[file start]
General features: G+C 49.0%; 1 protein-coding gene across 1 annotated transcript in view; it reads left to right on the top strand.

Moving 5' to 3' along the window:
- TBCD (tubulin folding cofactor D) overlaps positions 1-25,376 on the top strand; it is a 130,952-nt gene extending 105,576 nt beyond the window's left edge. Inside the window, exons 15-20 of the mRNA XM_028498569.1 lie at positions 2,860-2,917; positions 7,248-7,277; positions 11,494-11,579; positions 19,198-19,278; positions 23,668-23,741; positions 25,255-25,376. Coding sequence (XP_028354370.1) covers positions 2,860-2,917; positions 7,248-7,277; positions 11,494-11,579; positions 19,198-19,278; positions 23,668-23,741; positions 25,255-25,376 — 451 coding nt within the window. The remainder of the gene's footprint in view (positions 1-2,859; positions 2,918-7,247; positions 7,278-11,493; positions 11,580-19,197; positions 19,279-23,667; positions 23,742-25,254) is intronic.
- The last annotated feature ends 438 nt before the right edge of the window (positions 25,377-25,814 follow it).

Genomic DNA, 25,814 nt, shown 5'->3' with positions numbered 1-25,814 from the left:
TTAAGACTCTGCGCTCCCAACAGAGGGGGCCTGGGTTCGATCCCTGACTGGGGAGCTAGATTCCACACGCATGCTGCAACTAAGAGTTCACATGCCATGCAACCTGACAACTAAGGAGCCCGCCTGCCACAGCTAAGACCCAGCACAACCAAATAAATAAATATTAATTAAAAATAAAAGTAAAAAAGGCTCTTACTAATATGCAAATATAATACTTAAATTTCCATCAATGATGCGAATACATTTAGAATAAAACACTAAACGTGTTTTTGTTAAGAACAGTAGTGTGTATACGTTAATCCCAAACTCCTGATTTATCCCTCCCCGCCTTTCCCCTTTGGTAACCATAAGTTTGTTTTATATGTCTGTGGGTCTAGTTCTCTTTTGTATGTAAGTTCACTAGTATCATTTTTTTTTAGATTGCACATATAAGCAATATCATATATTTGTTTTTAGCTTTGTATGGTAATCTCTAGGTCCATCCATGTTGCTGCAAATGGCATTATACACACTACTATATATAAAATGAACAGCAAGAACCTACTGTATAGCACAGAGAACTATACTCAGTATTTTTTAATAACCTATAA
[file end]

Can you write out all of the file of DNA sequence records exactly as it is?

General features: G+C 49.0%; 1 protein-coding gene across 1 annotated transcript in view; it reads left to right on the top strand.

Moving 5' to 3' along the window:
- TBCD (tubulin folding cofactor D) overlaps positions 1-25,376 on the top strand; it is a 130,952-nt gene extending 105,576 nt beyond the window's left edge. Inside the window, exons 15-20 of the mRNA XM_028498569.1 lie at positions 2,860-2,917; positions 7,248-7,277; positions 11,494-11,579; positions 19,198-19,278; positions 23,668-23,741; positions 25,255-25,376. Coding sequence (XP_028354370.1) covers positions 2,860-2,917; positions 7,248-7,277; positions 11,494-11,579; positions 19,198-19,278; positions 23,668-23,741; positions 25,255-25,376 — 451 coding nt within the window. The remainder of the gene's footprint in view (positions 1-2,859; positions 2,918-7,247; positions 7,278-11,493; positions 11,580-19,197; positions 19,279-23,667; positions 23,742-25,254) is intronic.
- The last annotated feature ends 438 nt before the right edge of the window (positions 25,377-25,814 follow it).

Genomic DNA, 25,814 nt, shown 5'->3' with positions numbered 1-25,814 from the left:
TTAAGACTCTGCGCTCCCAACAGAGGGGGCCTGGGTTCGATCCCTGACTGGGGAGCTAGATTCCACACGCATGCTGCAACTAAGAGTTCACATGCCATGCAACCTGACAACTAAGGAGCCCGCCTGCCACAGCTAAGACCCAGCACAACCAAATAAATAAATATTAATTAAAAATAAAAGTAAAAAAGGCTCTTACTAATATGCAAATATAATACTTAAATTTCCATCAATGATGCGAATACATTTAGAATAAAACACTAAACGTGTTTTTGTTAAGAACAGTAGTGTGTATACGTTAATCCCAAACTCCTGATTTATCCCTCCCCGCCTTTCCCCTTTGGTAACCATAAGTTTGTTTTATATGTCTGTGGGTCTAGTTCTCTTTTGTATGTAAGTTCACTAGTATCATTTTTTTTTAGATTGCACATATAAGCAATATCATATATTTGTTTTTAGCTTTGTATGGTAATCTCTAGGTCCATCCATGTTGCTGCAAATGGCATTATACACACTACTATATATAAAATGAACAGCAAGAACCTACTGTATAGCACAGAGAACTATACTCAGTATTTTTTAATAACCTATAA